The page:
Monday, January 3rd, 2022 | By

Angelic Mbisemenshe, a refugee living in Kyangwali refugee camp in Hoima district has often found herself frustrated with lack of suitable sustainable income generating activity for her livelihood.

For about 25 years she has lived in the camp, Mbisemenshe, a married woman with 4 children says she has largely depended on a monthly relief assistance from World Food Program (WFP) in form of food or cash to meet her basic food needs. However, she explains that the relief has always been not enough to cater for her family’s basic needs and this has always sparked conflicts on sharing the little relief received with her family.

She is among over 30 women from Kigyayo and RwamutongaInternally Displaced Camps and Kyangwali refugee camp in Kikuube district that have benefited from the ongoing entrepreneurship skills training organized by National Association of Professional Environmentalists (NAPE).

Mbisemeshe is optimistic that learning skills will help her get an income generating activity rather than entirely depending on relief assistance and hand- outs from organizations and government.

“I am currently learning crocheting and I will start making bags and dresses for sell. As a refugee, I don’t have land for cultivation in the camp and my education background is limited. This means my opportunities to get income are limited. And this has led to over dependency on my husband and relief assistance sparking conflicts,” says Mbisemenshe.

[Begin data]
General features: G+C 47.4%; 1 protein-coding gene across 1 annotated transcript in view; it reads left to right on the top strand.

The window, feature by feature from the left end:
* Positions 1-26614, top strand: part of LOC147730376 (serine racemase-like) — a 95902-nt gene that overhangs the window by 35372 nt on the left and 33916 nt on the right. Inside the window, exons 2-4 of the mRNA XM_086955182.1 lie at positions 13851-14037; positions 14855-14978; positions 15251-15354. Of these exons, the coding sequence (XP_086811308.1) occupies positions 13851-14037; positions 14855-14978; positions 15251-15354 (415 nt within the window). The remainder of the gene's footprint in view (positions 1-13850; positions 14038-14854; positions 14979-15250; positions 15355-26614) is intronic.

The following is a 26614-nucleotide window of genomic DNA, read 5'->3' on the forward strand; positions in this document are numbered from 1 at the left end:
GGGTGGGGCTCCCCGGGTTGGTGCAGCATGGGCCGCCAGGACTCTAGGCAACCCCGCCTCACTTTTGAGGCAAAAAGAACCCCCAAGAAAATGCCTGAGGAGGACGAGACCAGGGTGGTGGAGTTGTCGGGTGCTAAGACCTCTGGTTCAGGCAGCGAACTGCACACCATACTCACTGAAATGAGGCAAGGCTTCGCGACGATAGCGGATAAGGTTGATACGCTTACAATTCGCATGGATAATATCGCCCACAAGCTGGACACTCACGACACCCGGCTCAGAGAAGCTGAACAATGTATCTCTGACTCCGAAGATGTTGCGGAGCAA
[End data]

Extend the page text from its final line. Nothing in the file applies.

Joan Akiiza, the head of the project to reduce conflicts in the camps says the women are being trained in beading and crocheting livelihood options as part of the broader NAPE’s program to reduce gender-based violence, increase household income and promoting self-reliance to protect women and children.

Akiiza says people who flee their homes to the camps often lose their livelihoods and this in addition to lack of resources in the camp like land for cultivation lead to conflicts.

She says the program is targeting women because they are the ones mostly affected by gender based violence and access to income generating activities will enable them to become self-sufficient and be able to meet basic needs without necessarily depending on any one.

The program that started with a two-days training in crocheting and beading in December will continue until the women are competent enough to become trainers of other women in the camps according to Akiiza.

She also says that they will be given materials as startups.